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Stetson Law inducts six into Hall of Fame

Stetson University College of Law inducted six new members into its Hall of Fame on Oct. 27 in Gulfport. Hall of Fame inductees are selected for having a profound and positive impact on Stetson Law and the legal profession.

This year’s inductees include:

Professor Suzanne R. Armstrong

Professor Suzanne R. Armstrong was an influential member of the Legal Research and Writing faculty who played an instrumental role in bringing computer technology to the law school. Professor Armstrong died in 1990 after a long battle with cancer. After her death, Stetson established an annual writing award in her name.

Denis M. deVlaming ’72

Denis M. deVlaming served as president of several legal organizations including the Florida Association of Criminal Defense Lawyers, Pinellas County Criminal Defense Lawyers Association, Pinellas County Trial Lawyers Association and the Clearwater Bar Association. He teaches Advanced Criminal Trial Advocacy as an adjunct professor at Stetson and is a past recipient of Stetson’s William Reece Smith Jr. Award for Professionalism. DeVlaming has also been an adjunct professor at the University of South Florida and a guest lecturer at St. Petersburg College.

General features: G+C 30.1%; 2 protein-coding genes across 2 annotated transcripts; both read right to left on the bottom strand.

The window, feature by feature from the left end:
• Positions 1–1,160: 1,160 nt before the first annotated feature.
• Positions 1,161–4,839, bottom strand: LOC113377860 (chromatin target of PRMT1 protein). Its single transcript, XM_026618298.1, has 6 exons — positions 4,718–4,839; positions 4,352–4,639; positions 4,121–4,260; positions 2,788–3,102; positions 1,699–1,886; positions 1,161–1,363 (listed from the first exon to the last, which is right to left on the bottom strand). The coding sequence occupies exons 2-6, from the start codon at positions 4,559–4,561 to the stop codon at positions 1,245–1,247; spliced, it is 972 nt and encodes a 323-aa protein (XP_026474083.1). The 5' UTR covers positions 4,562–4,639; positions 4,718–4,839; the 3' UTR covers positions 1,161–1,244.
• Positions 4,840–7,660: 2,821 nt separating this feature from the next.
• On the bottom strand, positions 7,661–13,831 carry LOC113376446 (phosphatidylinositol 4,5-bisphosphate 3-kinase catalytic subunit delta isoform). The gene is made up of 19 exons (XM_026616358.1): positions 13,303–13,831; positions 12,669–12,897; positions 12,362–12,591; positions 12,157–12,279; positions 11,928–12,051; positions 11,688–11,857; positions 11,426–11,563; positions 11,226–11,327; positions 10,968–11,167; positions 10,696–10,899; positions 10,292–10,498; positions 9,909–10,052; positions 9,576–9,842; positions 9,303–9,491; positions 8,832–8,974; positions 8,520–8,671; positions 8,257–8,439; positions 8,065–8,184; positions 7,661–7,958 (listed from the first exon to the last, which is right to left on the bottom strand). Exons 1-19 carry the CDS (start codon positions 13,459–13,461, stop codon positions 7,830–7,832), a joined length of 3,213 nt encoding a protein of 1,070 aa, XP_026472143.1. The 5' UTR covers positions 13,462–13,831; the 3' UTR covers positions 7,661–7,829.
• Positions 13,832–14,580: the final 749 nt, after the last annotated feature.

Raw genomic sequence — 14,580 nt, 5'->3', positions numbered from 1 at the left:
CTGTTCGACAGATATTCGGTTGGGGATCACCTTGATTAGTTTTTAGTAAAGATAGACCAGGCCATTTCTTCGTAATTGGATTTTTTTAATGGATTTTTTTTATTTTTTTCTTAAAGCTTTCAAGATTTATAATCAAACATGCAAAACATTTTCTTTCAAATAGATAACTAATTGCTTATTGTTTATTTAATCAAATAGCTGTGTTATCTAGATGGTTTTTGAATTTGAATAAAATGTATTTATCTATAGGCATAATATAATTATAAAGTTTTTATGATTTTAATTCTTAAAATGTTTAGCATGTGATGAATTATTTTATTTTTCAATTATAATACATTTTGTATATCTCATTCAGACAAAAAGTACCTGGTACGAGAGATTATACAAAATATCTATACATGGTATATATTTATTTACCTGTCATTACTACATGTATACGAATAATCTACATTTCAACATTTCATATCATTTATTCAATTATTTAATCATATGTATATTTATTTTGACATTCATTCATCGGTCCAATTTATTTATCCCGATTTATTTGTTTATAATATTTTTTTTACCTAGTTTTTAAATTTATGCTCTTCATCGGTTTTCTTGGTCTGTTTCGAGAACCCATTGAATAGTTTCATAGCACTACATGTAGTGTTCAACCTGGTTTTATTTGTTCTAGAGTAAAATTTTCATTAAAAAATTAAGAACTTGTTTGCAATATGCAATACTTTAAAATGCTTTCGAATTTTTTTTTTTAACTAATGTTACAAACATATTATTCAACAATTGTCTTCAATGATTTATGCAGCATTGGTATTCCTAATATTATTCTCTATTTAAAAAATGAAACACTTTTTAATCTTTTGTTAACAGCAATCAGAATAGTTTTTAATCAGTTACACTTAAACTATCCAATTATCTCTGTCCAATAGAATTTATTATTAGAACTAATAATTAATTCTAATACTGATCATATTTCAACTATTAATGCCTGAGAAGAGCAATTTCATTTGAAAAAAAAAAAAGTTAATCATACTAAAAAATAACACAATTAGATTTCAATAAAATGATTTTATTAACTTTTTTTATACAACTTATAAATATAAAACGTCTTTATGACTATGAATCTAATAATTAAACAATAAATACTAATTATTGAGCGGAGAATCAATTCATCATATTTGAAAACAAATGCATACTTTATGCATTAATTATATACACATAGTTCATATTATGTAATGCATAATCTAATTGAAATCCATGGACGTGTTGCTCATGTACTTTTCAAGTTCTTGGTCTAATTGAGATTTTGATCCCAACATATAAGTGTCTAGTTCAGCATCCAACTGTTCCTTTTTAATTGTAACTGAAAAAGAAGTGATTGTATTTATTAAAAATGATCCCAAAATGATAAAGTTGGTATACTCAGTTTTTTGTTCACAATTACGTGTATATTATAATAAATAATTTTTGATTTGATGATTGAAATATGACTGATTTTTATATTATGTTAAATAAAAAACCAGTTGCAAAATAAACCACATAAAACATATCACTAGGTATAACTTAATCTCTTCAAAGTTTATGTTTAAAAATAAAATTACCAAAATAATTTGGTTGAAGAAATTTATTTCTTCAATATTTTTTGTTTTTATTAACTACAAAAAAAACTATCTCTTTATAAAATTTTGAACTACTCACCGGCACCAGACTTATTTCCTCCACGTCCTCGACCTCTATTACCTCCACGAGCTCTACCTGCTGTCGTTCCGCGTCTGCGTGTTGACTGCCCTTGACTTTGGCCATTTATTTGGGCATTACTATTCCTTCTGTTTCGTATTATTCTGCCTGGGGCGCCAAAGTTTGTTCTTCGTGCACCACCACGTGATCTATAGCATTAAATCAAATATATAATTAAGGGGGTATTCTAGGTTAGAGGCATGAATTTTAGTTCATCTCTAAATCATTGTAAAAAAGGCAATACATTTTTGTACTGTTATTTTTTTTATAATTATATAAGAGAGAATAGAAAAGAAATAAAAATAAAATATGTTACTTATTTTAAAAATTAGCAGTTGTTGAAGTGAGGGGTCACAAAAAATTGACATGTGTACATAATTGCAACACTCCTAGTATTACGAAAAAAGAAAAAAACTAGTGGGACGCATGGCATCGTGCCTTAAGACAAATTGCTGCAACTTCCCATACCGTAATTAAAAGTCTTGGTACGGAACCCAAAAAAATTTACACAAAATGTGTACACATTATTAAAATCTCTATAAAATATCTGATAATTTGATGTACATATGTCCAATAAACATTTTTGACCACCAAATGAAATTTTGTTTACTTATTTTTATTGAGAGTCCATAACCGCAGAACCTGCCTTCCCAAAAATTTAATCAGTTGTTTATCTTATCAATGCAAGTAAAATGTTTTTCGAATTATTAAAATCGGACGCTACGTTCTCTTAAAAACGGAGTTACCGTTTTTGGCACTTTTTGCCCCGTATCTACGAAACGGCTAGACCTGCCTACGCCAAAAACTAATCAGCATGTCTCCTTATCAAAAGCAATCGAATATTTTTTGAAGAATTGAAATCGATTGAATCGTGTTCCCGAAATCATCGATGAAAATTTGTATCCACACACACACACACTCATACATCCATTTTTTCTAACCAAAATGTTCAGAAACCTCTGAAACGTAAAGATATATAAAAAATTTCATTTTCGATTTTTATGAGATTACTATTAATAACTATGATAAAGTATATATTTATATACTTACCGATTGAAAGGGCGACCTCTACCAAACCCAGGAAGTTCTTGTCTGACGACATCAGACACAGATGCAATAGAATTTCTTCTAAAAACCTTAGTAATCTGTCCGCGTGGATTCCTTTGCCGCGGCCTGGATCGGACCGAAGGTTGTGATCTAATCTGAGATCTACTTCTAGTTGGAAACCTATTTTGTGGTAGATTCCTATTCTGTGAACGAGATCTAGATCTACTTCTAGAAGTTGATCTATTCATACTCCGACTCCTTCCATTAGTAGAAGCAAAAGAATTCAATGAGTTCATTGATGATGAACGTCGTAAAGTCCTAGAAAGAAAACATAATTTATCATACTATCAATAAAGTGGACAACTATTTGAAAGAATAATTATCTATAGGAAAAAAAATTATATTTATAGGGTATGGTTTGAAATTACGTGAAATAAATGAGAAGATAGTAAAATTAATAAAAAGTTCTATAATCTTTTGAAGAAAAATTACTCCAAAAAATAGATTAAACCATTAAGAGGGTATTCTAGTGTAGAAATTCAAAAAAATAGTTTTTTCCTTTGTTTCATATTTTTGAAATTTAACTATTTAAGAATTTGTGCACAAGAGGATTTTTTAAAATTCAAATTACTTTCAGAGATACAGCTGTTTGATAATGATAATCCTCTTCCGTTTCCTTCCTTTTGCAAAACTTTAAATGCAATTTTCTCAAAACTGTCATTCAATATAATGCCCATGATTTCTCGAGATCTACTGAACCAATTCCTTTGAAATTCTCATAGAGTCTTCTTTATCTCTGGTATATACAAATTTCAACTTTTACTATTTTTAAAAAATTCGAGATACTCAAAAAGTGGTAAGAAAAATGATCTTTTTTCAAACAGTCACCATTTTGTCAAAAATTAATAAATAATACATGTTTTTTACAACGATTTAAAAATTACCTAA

John A. Guyton Jr. ’59

John A. Guyton Jr. had a positive impact on Stetson University as a long-serving member of the law school’s board of overseers. His fundraising support helped create many student scholarships and increased the law school’s financial security. Guyton was a member of the Florida Bar for more than 50 years.

Dean Thomas F. Lambert Jr.

In 1941, former Stetson University College of Law Dean Thomas F. Lambert Jr. was the youngest law school dean in the United States at the age of 26, and among the best educated with degrees from Yale, Oxford and UCLA. At the height of World War II, Lambert enrolled in the military and went on to become a prosecutor at the Nuremberg war crimes trials. After the Nuremberg trials, Lambert taught law at Suffolk University and Boston University. Lambert served for 40 years as the editor-in-chief of the NACCA Law Journal, which later became the Journal of the American Trial Lawyers Association.

Mada Fraser McLendon ’32

In 1938, Mada Fraser McLendon became Florida’s third female judge. After 10 years on the bench, she stepped down to resume her law practice until 1979. In 1989, she was awarded the Stetson Lawyers Association Ben C. Willard Memorial Award for her outstanding service to the legal profession. She was very active in her Lake Wales community, winning numerous civic awards.

James D. Whittemore ’77

U.S. District Judge James D. Whittemore was nominated by former President Clinton in 1999, unanimously confirmed by the U.S. Senate, and has served in the Tampa division of the Middle District of Florida since May 2000. While in private practice in 1985, Whittemore successfully argued before the U.S. Supreme Court that a defendant’s silence following a Miranda warning could not be used at trial to discredit an insanity defense.